larch cones by Ann E. Michael

I am almost finished reading Parfit’s Reasons and Persons, and I think his conclusions about the self (person) in society and as individual are valid; I have long questioned the self-interest theory of philosophy but only on an intuitive basis as I am no philosopher, merely a student of the discipline.

What strikes me after having read this lengthy and rationally-argued book is that there are so many ways philosophical reasoning does actually intersect with that “most irrational” of impulses, art.

Here is a lovely excerpt from poet David Ignatow, from an essay he wrote in 1971:
“There is no contravening another person’s sense of himself and his world. We must accept it on his terms, though we need not accept it for ourselves…men and women have discovered themselves as individuals, and that this sense of individuality is something among them…In affirming themselves, they affirm all others.”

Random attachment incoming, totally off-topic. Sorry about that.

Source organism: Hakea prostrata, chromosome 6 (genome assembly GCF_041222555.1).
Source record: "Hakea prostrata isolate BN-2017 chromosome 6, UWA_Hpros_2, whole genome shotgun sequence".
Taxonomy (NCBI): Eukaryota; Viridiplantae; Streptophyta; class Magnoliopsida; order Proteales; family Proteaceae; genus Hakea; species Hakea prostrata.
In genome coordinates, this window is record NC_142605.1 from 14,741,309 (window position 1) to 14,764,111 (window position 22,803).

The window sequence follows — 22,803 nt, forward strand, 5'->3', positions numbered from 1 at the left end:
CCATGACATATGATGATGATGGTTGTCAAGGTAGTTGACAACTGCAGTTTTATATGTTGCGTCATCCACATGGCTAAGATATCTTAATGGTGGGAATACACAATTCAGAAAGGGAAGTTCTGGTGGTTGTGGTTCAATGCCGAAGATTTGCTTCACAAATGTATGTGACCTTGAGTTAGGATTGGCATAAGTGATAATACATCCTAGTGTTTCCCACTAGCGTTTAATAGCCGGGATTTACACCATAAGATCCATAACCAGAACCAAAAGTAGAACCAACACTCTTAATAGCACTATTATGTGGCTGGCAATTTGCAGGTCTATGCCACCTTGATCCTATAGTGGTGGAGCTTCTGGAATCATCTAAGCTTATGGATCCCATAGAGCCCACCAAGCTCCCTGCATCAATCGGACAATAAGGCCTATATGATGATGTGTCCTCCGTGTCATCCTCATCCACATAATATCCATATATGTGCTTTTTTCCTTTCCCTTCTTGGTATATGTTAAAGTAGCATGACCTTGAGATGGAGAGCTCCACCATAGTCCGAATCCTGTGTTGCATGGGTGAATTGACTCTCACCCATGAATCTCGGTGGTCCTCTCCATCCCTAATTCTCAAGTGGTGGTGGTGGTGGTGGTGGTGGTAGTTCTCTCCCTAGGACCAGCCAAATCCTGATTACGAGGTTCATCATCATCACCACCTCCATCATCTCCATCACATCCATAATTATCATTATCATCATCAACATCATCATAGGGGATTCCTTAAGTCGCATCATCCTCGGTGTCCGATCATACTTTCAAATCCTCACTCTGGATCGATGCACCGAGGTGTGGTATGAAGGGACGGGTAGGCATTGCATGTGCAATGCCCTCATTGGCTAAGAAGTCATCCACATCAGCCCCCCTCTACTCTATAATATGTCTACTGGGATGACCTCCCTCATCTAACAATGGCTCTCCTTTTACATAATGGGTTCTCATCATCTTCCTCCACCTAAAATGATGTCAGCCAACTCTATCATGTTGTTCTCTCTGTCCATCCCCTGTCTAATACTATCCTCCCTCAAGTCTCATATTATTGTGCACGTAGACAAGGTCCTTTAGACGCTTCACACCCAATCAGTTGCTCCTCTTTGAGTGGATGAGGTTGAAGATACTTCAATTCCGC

He later adds that poetry “is formed by the terms with which the person sees himself.”

It seems to me that Ignatow possessed an excellent understanding of the psychological and emotional as well as the rhetorical aspects of poetry–indeed, of any art.